Mpox: New Cases Emerge in South Africa


The mpox outbreak in South Africa has claimed a second victim, while a Gauteng man has been diagnosed in the Western Cape.

The Department of Health confirmed on Friday that the number of mpox-positive cases had increased to seven. All the patients have been men in their early to late 30s and most are believed to be men who have sex with men (MSM).

The latest confirmed case is a 39-year-old man who was admitted on 28 May at a local private health facility in Cape Town. He was tested positive for mpox on 13 June by a private laboratory.

While the man was diagnosed in the Western Cape, he listed his residential address as Northcliff, Johannesburg, in Gauteng. Like several of the other patients who have been identified, he is living with HIV and presented with extensive lesions (rash).

The newest case follows the death of the sixth patient in this outbreak, a 38-year-old man who was admitted to a local hospital in uMgungundlovu, KwaZulu-Natal, and died on 12 June. He also listed a Gauteng residential address, in Brakpan.

People who are immunocompromised, such as those living with HIV who are not on treatment, are at higher risk of more severe mpox.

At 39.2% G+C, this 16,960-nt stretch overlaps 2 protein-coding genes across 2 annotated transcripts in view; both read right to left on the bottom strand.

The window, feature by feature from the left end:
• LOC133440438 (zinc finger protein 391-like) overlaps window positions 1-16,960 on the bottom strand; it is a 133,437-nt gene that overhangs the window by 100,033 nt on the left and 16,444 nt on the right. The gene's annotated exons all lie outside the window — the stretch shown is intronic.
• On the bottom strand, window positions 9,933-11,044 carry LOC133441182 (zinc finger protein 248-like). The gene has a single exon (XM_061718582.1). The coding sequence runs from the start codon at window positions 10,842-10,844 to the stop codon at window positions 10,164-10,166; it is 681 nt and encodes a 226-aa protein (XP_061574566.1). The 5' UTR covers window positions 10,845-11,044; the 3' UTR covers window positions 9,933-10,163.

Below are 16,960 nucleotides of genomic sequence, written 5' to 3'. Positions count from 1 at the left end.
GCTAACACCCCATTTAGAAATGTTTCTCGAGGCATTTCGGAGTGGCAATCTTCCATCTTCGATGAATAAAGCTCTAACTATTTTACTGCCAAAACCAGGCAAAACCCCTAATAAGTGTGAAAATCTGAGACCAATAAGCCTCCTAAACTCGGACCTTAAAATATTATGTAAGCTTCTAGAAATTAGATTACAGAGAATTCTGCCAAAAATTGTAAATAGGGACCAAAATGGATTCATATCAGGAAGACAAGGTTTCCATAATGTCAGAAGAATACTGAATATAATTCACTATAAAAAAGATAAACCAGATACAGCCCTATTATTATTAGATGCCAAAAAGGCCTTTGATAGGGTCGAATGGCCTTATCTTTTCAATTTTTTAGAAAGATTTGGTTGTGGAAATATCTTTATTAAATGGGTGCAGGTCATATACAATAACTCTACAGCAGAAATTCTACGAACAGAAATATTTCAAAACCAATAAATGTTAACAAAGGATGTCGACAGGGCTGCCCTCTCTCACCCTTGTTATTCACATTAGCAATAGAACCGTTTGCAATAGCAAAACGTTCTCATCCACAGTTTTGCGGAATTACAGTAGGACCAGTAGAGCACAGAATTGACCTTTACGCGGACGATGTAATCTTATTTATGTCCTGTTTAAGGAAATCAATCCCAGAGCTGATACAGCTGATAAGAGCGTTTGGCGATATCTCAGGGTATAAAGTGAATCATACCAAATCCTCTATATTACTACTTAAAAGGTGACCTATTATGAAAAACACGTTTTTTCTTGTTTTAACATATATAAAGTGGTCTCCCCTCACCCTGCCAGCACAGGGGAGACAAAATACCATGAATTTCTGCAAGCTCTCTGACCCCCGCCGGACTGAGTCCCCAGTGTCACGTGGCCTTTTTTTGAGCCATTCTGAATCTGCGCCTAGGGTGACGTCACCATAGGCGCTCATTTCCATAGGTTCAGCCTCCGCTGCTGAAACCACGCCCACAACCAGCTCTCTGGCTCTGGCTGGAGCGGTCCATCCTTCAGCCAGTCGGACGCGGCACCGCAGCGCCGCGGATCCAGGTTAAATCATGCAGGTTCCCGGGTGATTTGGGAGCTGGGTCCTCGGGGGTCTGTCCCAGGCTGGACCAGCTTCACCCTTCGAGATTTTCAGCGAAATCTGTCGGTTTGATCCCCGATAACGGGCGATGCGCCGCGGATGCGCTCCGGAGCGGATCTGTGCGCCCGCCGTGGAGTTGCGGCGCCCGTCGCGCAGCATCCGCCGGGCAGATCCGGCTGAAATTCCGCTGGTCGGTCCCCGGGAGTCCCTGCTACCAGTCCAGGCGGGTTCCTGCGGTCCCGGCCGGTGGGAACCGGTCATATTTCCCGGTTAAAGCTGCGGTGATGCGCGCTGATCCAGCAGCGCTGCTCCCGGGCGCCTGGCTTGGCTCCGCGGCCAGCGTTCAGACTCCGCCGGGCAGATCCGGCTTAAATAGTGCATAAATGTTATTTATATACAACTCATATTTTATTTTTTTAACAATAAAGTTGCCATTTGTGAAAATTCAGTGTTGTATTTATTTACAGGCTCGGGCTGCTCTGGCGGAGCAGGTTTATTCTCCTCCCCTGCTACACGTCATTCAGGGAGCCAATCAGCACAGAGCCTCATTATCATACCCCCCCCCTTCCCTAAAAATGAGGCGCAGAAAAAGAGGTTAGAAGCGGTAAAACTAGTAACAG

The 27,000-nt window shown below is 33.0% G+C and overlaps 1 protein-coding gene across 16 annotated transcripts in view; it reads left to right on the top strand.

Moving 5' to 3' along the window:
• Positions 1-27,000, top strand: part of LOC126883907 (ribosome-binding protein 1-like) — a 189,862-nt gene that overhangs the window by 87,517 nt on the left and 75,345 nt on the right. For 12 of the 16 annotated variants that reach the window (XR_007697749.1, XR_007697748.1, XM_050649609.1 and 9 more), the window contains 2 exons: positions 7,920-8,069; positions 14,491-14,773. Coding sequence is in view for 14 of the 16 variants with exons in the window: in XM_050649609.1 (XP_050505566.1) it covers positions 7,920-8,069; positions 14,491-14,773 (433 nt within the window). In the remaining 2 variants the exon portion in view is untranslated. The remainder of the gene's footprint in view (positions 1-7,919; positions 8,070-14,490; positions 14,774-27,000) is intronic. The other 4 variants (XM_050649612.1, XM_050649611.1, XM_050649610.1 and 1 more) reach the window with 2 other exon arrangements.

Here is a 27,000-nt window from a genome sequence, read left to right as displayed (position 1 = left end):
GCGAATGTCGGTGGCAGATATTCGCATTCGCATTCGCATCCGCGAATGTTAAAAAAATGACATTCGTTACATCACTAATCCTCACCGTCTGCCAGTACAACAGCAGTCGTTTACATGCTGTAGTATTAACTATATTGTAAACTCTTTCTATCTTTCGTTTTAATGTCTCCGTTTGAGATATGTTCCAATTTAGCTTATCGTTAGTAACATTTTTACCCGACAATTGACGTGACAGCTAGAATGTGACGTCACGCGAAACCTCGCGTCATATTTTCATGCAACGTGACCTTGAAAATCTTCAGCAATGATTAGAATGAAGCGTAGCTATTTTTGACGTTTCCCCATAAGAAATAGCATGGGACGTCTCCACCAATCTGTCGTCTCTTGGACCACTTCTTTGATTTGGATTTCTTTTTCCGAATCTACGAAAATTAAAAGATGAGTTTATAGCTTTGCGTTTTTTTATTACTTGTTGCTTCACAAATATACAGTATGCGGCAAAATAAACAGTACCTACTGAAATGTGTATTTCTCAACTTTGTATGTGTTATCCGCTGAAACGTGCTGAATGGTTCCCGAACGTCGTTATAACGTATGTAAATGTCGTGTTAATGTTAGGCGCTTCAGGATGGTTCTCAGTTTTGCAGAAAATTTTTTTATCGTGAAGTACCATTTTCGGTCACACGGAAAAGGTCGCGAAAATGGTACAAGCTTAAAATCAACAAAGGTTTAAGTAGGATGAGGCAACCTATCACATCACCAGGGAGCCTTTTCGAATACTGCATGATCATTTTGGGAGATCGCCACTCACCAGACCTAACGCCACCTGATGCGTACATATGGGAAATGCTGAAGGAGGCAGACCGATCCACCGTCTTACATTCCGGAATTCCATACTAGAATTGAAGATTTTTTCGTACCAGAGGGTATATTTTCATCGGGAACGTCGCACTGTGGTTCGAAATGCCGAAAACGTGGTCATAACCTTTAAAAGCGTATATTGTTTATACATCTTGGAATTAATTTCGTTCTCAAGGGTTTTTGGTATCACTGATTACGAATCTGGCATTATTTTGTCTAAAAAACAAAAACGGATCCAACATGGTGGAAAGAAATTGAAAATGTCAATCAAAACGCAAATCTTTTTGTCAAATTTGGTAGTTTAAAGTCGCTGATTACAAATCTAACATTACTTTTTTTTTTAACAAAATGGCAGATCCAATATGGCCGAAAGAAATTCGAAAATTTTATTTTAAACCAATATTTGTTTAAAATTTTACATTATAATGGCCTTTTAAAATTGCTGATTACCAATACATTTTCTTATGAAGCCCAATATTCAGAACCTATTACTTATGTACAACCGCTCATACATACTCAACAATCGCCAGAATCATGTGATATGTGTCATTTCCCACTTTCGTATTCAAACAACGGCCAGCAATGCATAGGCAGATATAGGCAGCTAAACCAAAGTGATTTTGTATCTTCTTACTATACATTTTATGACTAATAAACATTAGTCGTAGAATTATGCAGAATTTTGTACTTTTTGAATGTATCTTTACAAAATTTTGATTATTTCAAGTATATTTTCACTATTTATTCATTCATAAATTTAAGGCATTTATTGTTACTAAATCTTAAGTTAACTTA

The Department of Health has urged all individuals taking medication for any health condition to adhere to treatment as per the guidance of their healthcare provider to minimise the risk of serious mpox complications.

The department is scheduled to receive a batch of mpox treatment, tecovirimat, which has been found to improve outcomes for those infected with the virus.

Mpox Symptoms and How It Spreads

Common symptoms of mpox include a rash lasting two to four weeks, fever, headache, muscle aches, back pain, low energy, and swollen glands.

The rash can be painful and looks like blisters or sores, affecting the face, palms of the hands, soles of the feet, groin, genital, and/or anal regions (including inside the rectum).

Mpox can be spread during any close or intimate physical contact between people. This contact can occur during sex, including oral, anal, and vaginal sex, or touching the genitals or anus of a person with mpox.

It can also be spread through hugging, massage, kissing, or talking closely, or by touching fabrics, shared surfaces, and objects, such as bedding, towels, and sex toys, used by a person with mpox. While the outbreak has mostly affected MSM networks around the world, anyone can be affected.

The WHO recommends that MSM reduce the number of sexual partners; avoid group sex; avoid sex-on-premises venues (cruising bars, saunas, and darkrooms); and avoid using alcohol or drugs in sexual contexts (including chemsex).

An infected person is contagious from the onset of the rash/lesions through the scab stage. Once all scabs have fallen off, a person is no longer contagious. While the disease usually resolves on its own, it can, in rare cases, be fatal.

If you have any symptoms, you are urged to isolate from others and see a doctor or healthcare provider.

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